Talking About Senior Living Options, When Home Is No Longer The Safest Place
The “assisted living” talk with an aging parent may be one of the hardest, most emotional conversations you will ever have with them. This article is not meant to make it sound easy, as if following a series of steps will make the process painless. Talking with a loved one about leaving their home should not be taken lightly. It will not be quick. It may take months to come to a resolution, and the resolution you ultimately come to may not be mutually agreeable.
The biggest hurdle most of us face is that the subject has never been brought up before. It is hard to admit that our parents are becoming weaker or frail, or that they may require help. However, at some point you’ve noticed – there’s moldy food in the fridge, the house is a mess, there’s apparent weight loss or frailty, there has been a medication mishap – it’s time.
If at all possible, start this conversation sooner rather than later, especially if you are not yet at the point where your loved one needs help immediately. Ask your folks what they want. Discuss how they would want to be approached when the time comes. With less urgency and pressure, the conservation can be less emotional and more solution oriented. Of course we all hope to keep our loved ones in their homes as long as possible, but at some point home may no longer be a safe place, especially after a hospitalization or fall, or if one is coping with memory loss or Alzheimer’s disease.
In preparation for this conversation, remember that this is about them and how their needs will be best served. If you have siblings or close relatives, make it a team effort. Call a family meeting. Try your best to guide the conversation so that the decision is one you all come to. You may want to consider asking a third party to be involved, such as a doctor, faith leader or family friend. Be compassionate and be prepared. Offer to find whatever information your parent may need to guide them in making and coming to terms with their decision. Be prepared to take charge if safety becomes a concern, for example if there is a fall or kitchen fire. Be patient and understanding, but also set boundaries. Finally, do not be afraid to ask for help. There are many resources available to you. You may want to consult with your local Senior Center, Council on Aging or a Geriatric Care Manager to assist your family through this process.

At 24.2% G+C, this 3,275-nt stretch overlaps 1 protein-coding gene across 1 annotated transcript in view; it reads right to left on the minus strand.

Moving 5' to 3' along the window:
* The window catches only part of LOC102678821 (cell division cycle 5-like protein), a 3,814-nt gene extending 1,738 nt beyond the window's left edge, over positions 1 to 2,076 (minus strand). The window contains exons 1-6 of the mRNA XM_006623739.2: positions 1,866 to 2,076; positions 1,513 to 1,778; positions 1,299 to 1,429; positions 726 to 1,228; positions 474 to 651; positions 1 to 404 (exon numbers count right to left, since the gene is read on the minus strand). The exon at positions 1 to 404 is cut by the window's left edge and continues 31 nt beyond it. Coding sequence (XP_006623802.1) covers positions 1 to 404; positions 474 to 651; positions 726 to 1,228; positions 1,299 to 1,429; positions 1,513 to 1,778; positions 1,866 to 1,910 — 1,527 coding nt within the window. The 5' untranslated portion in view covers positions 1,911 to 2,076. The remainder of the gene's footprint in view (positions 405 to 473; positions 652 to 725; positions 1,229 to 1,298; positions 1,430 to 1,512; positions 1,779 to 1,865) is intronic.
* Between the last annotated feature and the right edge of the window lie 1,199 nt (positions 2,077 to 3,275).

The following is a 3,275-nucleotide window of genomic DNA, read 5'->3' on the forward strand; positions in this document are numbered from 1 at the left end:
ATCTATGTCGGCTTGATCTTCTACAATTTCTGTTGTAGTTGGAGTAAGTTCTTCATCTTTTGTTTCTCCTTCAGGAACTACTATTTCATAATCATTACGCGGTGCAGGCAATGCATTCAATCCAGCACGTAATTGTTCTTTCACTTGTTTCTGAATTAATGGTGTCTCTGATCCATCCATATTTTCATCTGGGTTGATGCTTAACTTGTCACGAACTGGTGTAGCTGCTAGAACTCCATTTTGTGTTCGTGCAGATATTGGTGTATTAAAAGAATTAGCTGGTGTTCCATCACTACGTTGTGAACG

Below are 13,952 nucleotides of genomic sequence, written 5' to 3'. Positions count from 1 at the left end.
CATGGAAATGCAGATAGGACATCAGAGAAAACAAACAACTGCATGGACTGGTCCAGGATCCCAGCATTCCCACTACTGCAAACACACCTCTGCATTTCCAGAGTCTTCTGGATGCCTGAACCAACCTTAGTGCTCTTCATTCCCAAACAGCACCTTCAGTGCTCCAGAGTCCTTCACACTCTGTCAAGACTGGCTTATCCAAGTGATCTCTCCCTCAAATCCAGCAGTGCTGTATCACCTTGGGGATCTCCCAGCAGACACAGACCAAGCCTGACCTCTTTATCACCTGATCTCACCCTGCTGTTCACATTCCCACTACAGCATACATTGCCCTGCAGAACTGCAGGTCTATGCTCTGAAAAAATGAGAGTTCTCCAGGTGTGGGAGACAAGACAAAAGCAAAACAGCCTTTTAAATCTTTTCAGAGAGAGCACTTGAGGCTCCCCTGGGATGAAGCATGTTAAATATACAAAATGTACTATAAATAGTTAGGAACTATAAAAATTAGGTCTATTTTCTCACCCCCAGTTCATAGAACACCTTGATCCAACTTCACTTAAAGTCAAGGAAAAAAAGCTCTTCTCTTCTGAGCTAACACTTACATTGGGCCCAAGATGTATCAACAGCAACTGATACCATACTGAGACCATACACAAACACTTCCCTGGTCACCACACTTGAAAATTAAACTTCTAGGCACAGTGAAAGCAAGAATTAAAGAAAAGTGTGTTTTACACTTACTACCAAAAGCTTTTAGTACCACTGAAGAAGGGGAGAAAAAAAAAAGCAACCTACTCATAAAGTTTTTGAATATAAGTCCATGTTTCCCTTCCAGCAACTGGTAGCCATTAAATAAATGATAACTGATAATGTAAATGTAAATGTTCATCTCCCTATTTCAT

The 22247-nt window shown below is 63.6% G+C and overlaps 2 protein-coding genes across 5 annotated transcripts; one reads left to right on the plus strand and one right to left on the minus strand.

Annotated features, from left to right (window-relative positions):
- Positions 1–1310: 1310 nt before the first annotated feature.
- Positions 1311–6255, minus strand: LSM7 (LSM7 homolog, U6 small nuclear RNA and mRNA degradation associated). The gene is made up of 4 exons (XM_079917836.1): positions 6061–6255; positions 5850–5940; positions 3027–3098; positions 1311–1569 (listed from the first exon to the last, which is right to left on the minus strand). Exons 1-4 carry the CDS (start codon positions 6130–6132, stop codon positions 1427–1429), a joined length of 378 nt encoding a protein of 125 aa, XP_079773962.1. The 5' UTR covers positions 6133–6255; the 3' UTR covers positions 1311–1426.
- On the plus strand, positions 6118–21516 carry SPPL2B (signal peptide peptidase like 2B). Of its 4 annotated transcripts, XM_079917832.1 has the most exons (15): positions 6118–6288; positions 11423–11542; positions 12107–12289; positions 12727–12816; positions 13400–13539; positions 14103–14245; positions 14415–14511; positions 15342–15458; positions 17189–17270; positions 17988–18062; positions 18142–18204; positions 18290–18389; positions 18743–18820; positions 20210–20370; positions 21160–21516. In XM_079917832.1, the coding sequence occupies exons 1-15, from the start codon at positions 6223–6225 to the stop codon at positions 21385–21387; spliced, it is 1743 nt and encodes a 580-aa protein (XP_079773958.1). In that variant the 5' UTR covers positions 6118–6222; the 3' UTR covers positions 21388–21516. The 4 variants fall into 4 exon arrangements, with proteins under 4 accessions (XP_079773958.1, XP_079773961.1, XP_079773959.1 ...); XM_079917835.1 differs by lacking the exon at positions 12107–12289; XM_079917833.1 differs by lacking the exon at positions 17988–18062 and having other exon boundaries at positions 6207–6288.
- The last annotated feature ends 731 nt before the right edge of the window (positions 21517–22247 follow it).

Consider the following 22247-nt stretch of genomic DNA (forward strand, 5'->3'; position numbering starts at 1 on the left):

10 Tips for Talking to Your Parents About Assisted Living
- Do not let your parent feel that you’ve made the decision for them. The first conversation should be a discussion, not an intervention.
- Talk about options. Many of our parents have a misguided understanding that all senior housing options are equivalent to a nursing home or hospice. Let them know what is available. Talk about solutions that can make their lifestyle more interesting and even fun.
- Be sensitive to the emotional attachment to their home, a place with years of memories. Empathize with them.
- Stress the benefits of Assisted Living: An independent apartment. No more shoveling snow or yard maintenance. No plumbers, electricians, or roofers. Available transportation.
- Paint the lifestyle picture. Talk about meeting new people or dining with friends. Many Assisted Living communities feature a multitude of amenities from salons and fitness centers to group art classes and outdoor recreation.
- Be clear and use concrete examples that support why you think they need help.
- When the moment feels right, and that may not be during your first conversation, offer to tour some Assisted Living residences together. Don’t push too hard. If your parent becomes uncomfortable, considering tabling the discussion until another day.
- If the vibe becomes uncomfortable or your Mom or Dad starts to get overly defensive, be prepared to stop, especially when memory loss is a factor.
- At some point you may notice your loved one pulling away from the process. They may need you to step in and make some decisions for them.
- Remember that this is a process. It will take time, research and resources.